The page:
And the fact that she actually opened her mouth and made this statement, given the context, is not an insignificant observation. Why is she quoting Taser International's world-view?

[Here is a hypothetical javelin accident with the same exact 'logic' applied.]

Yes, I realize that it looks suspiciously like a death caused by the javelin to the head, but you have to admit that that's a pretty unlikely death mechanism. How many people die of javelins to the head during a normal week? Not many! And yes, we've noticed the 8-foot javelin sticking out of the victims' skull. But it's still a pretty darn unlikely death just the same. So we suspect it was a genetic condition that was the actual cause of death. Perhaps the javelin to the head was a contributing factor...

Clear enough?

Taser demos, eye protection, and facing the wrong way...

As has been pointed out (and explicitly noted by the Braidwood Inquiry), virtually all taser demonstrations and training sessions involve the taser darts being fired into the idiot volunteers' backs, and rarely their chests.

As an indicator of taser safety, they're FAKE. It's plainly obvious that the purpose of this backs-only policy is to boost up the number of non-lethal deployments. Keep the taser current well away from any cardiac paths.

A related detail that I recently noticed is that the eye protection worn by the idiot volunteers is obviously designed to provide better protection from the front, than from the rear.

The convex shape of the lenses on the safety goggles would effectively deflect incoming taser darts arriving from the front.

But that same shape provides less protection if the taser dart is fired from the back, just happens to whistle past the idiot volunteer's ear, then is captured by inside concave surface of the goggles, and thus deflected straight into the idiot volunteer's eyeball.

Obviously the idiot volunteers should turn around and face the taser darts head-on.

It's all fun and games until someone looses an eye.

'A tool unlike any other' (repost 26 Aug. 2008)

With nearly 1200 posts, and new visitors arriving every day, it might be useful to simply pull-up some previous posts that already nail down a particular line of thought.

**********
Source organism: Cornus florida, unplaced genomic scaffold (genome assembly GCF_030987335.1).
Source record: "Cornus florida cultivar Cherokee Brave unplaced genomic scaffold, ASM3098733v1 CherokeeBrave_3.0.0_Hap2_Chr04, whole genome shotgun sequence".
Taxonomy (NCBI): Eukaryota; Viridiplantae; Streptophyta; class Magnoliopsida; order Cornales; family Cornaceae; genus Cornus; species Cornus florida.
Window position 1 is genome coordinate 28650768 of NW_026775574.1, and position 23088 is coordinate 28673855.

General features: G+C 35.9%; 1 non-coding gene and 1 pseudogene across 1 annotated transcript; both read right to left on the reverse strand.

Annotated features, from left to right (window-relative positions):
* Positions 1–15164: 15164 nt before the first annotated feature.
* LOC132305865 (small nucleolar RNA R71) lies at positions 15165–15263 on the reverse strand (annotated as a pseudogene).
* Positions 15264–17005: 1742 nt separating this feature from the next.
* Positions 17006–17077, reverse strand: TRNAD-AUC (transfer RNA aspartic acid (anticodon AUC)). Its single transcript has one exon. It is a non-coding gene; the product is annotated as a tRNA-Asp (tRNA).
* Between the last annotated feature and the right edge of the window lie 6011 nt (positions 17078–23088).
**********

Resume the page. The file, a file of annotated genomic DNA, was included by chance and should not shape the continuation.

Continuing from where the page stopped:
Ontario's provincial police commissioner Julian Fantino [LINK] says "the taser is a tool like any other." [LINK]

Wrong. Dead wrong.

The difference between the taser and other policing tools is that the taser is surrounded by claims of essentially perfect safety with respect to internal risk factors (cardiac effects or similar). And the field results do not support these claims (too many mysterious deaths, some backed-up with legal findings).

I can think of no other police tool where the claims are so at odds with the reality (when viewed from the point of view of claimed perfection - see this [LINK] or you may not understand).

Guns, batons, fists, pepper-spray - all of these have a very obvious and predictable worst-case outcome. The risks are well understood. The taser is thought to be safe, but has proven to be what some have termed a street level death lottery.

The training and policies, both under Taser International's influence, reflect this level of claimed safety (except that the trainees are never shot in the chest, because Taser International wants them in the denominator rather than the numerator of the gross, washed-out, risk ratio).

This propaganda-based training leaves police officers with an incorrect view of the risk.

And this leads directly to abuse, misuse and overuse.

And that's the problem.

And that's the difference.

RCMP face $2.5M Tasering lawsuit

Adam Dormer, 26, was acquitted of obstructing a peace officer [typical 'cover charge'] by provincial court Judge John Reilly in January. In his decision, Reilly said his finding was based on the fact the officers had no right to arrest Dormer and that he was subjected to excessive force when tasered while in handcuffs. That decision was subsequently upheld by Court of Queen’s Bench Justice Marsha Erb in June. [LINK]

Society would be best served by Dormer being awarded the full amount and not accepting any settlement offers with attached non-disclosure agreements.

That's the only way that The Message will emerge.

My recommendation to Dormer would be that the minimum settlement for damages be the $2.5M, but the added feature of a non-disclosure agreement will cost an extra $10M. That sort of counter-offer will make the political masters stop and think.

Editorial in Globe and Mail

The Globe and Mail, for those that might not know, is Canada's leading National Newspaper.

Globe editorial - Braidwood means a whole new start [LINK]

Please read the entire editorial at the link provided above.

What follows are some extracts that will hopefully encourage you to do so.

If the taser can kill in B.C., it can kill in New Brunswick or Ontario. Its use should be drastically curtailed, everywhere...

Everything known about tasers – everything the provinces and police forces think they know – should now be treated as junk.

Among the most egregious and most influential pieces of junk is the “research” report of the Canadian Association of Chiefs of Police on the supposed safety of the taser, notwithstanding the 25 people who have died in this country, and 300 in the United States, after being tasered. That report can now be tossed in the garbage bin where it belongs.

RCMP Commissioner William Elliott, unlike the police chiefs, had already publicly conceded that tasers can kill, but Mr. Braidwood said his policy revisions did not go far enough.